April 15


1784 - The first balloon was flown in Ireland.

1794 - "Courrier Francais" became the first French daily newspaper to be published in the U.S.

1813 - U.S. troops under James Wilkinson attacked the Spanish-held city of Mobile that would be in the future state of Alabama.

1817 - The first American school for the deaf was opened in Hartford, CT.

1850 - The city of San Francisco was incorporated.

1858 - At the Battle of Azimghur, the Mexicans defeated Spanish loyalists.

1861 - U.S. President Lincoln mobilized the Federal army.

1865 - U.S. President Abraham Lincoln died from injuries inflicted by John Wilkes Booth.

1871 - "Wild Bill" Hickok became the marshal of Abilene, Kansas.

1880 - William Gladstone became Prime Minister of England.

1892 - The General Electric Company was organized.

1899 - Thomas Edison organized the Edison Portland Cement Company.

1912 - The ocean liner Titanic sank in the North Atlantic after hitting an iceberg the evening before. 1,517 people died and more than 700 people survived.

1917 - The British defeated the Germans at the battle of Arras.

1923 - Insulin became generally available for people suffering with diabetes.

1934 - In the comic strip "Blondie," Dagwood and Blondie Bumstead welcomed a baby boy, Alexander. The child would be nicknamed, Baby Dumpling.

1940 - French and British troops landed at Narvik, Norway.

1945 - During World War II, British and Canadian troops liberated the Nazi concentration camp Bergen-Belsen.

1947 - Jackie Robinson played his first major league baseball game for the Brooklyn Dodgers. Previously he had only appeared in exhibition games.

1948 - The Arabs were defeated in the first Jewish-Arab battle.

1951 - The first episode of the "Adventures of Wild Bill Hickok" radio show aired.

1952 - U.S. President Harry Truman signed the official Japanese peace treaty.

1952 - The first B-52 prototype was tested in the air.

1953 - In Buenos Aires, six people were killed by a bomb at a rally addressed by President Peron.

1953 - Pope Pius XII gave his approval of psychoanalysis but warned of possible abuses.

1953 - Charlie Chaplin surrendered his U.S. re-entry permit rather than face proceedings by the U.S. Justice Department. Chaplin was accused of sympathizing with Communist groups.

1956 - The worlds’ first, all-color TV station was dedicated. It was WNBQ-TV in Chicago and is now WMAQ-TV.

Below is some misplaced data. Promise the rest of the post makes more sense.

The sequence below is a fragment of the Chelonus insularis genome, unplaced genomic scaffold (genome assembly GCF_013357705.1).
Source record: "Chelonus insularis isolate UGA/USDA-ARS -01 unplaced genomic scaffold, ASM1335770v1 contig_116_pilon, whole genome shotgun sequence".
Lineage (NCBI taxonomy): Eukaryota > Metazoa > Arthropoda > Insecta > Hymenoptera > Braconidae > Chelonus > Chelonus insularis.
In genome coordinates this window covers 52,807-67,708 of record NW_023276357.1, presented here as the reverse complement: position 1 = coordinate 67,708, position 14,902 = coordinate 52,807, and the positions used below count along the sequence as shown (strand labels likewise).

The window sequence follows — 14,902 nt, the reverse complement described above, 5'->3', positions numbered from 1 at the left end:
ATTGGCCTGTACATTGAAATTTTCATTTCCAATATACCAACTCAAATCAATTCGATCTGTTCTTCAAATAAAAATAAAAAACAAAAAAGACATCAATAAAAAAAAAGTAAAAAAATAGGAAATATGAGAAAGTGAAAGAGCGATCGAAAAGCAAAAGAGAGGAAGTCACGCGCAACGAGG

1956 - General Motors announced that the first free piston automobile had been developed.

1959 - Cuban leader Fidel Castro began a U.S. goodwill tour.

1960 - The Student Nonviolent Coordinating Committee (SNCC) was organized at Shaw University.

1967 - Richard Speck was found guilty of murdering eight student nurses.

1983 - In Urayasu, Chiba, Japan, the Tokyo Disneyland themepark opened.

1984 - Ten members of a family were found murdered in their home in New York City. An infant was found crawling among the corpses.

1986 - U.S. F-111 warplanes attacked Libya in response to the bombing of a discotheque in Berlin on April 5, 1986.

1987 - In Northhampton, MA, Amy Carter, Abbie Hoffman and 13 others were acquitted on civil disobedience charges related with a CIA protest.

1987 - In New York City, Mbongeni Ngema's "Asinamali!" opened as the first South African play on Broadway.

1989 - Students in Beijing launched a series of pro democracy protests upon the death of former Communist Party leader Hu Yaobang. The protests led to the Tienanmen Square massacre.

1989 - In Sheffield, England, 96 people were killed and hundreds were injured at a soccer game at Hillsborough Stadium when a crowd surged into an overcrowded standing area. Ninety-four died on the day of the incident and two more later died from their injuries.

1994 - The World Trade Organization was established.

1997 - Christopher Reeve received a star on the Hollywood Walk of Fame.

1998 - Pol Pot died at the age of 73. The leader of the Khmer Rouge regime thereby evaded prosecution for the deaths of 2 million Cambodians.

1999 - In Algeria, former Foreign Minister Abdelaziz Bouteflika was elected president. All of the opposition candidates claimed that the vote was fraudulent and withdrew from the election.

1999 - In Rawalpindi, Pakistan, a panel of two Lahore High Court judges convicted former Prime Minister Benazir Bhutto and her husband, Asif Ali Zardari, of corruption.

2000 - 600 anti-IMF (International Monetary Fund) protesters were arrested in Washington, DC, for demonstrating without a permit.

2010 - In Prospect Harbor, ME, the Stinson Seafood plant stopped sardine processing after 135 years in operation.